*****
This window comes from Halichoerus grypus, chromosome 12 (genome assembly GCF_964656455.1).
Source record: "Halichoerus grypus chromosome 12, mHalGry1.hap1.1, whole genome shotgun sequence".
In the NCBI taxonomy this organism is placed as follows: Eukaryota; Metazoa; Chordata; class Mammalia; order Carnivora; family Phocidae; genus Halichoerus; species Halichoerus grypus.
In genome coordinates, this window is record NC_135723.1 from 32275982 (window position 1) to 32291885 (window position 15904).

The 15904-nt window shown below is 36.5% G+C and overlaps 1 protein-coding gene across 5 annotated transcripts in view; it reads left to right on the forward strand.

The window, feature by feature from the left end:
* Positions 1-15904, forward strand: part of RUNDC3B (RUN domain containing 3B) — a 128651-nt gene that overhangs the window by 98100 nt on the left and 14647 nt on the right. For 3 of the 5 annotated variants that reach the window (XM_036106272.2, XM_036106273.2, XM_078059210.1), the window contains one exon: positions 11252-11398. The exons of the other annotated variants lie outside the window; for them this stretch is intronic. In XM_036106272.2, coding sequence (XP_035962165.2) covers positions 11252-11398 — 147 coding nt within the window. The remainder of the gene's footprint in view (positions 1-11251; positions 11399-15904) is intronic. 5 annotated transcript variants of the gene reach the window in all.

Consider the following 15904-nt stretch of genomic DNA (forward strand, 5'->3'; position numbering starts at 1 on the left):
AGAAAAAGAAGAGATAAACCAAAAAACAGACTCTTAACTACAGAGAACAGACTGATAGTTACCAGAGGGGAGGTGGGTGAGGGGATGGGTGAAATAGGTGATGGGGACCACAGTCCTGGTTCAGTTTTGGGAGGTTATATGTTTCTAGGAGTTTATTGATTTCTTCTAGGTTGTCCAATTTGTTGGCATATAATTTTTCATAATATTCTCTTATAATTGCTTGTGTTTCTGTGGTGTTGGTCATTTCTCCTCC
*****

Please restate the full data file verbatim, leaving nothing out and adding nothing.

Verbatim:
This window comes from Halichoerus grypus, chromosome 12 (genome assembly GCF_964656455.1).
Source record: "Halichoerus grypus chromosome 12, mHalGry1.hap1.1, whole genome shotgun sequence".
In the NCBI taxonomy this organism is placed as follows: Eukaryota; Metazoa; Chordata; class Mammalia; order Carnivora; family Phocidae; genus Halichoerus; species Halichoerus grypus.
In genome coordinates, this window is record NC_135723.1 from 32275982 (window position 1) to 32291885 (window position 15904).

The 15904-nt window shown below is 36.5% G+C and overlaps 1 protein-coding gene across 5 annotated transcripts in view; it reads left to right on the forward strand.

The window, feature by feature from the left end:
* Positions 1-15904, forward strand: part of RUNDC3B (RUN domain containing 3B) — a 128651-nt gene that overhangs the window by 98100 nt on the left and 14647 nt on the right. For 3 of the 5 annotated variants that reach the window (XM_036106272.2, XM_036106273.2, XM_078059210.1), the window contains one exon: positions 11252-11398. The exons of the other annotated variants lie outside the window; for them this stretch is intronic. In XM_036106272.2, coding sequence (XP_035962165.2) covers positions 11252-11398 — 147 coding nt within the window. The remainder of the gene's footprint in view (positions 1-11251; positions 11399-15904) is intronic. 5 annotated transcript variants of the gene reach the window in all.

Consider the following 15904-nt stretch of genomic DNA (forward strand, 5'->3'; position numbering starts at 1 on the left):
AGAAAAAGAAGAGATAAACCAAAAAACAGACTCTTAACTACAGAGAACAGACTGATAGTTACCAGAGGGGAGGTGGGTGAGGGGATGGGTGAAATAGGTGATGGGGACCACAGTCCTGGTTCAGTTTTGGGAGGTTATATGTTTCTAGGAGTTTATTGATTTCTTCTAGGTTGTCCAATTTGTTGGCATATAATTTTTCATAATATTCTCTTATAATTGCTTGTGTTTCTGTGGTGTTGGTCATTTCTCCTCC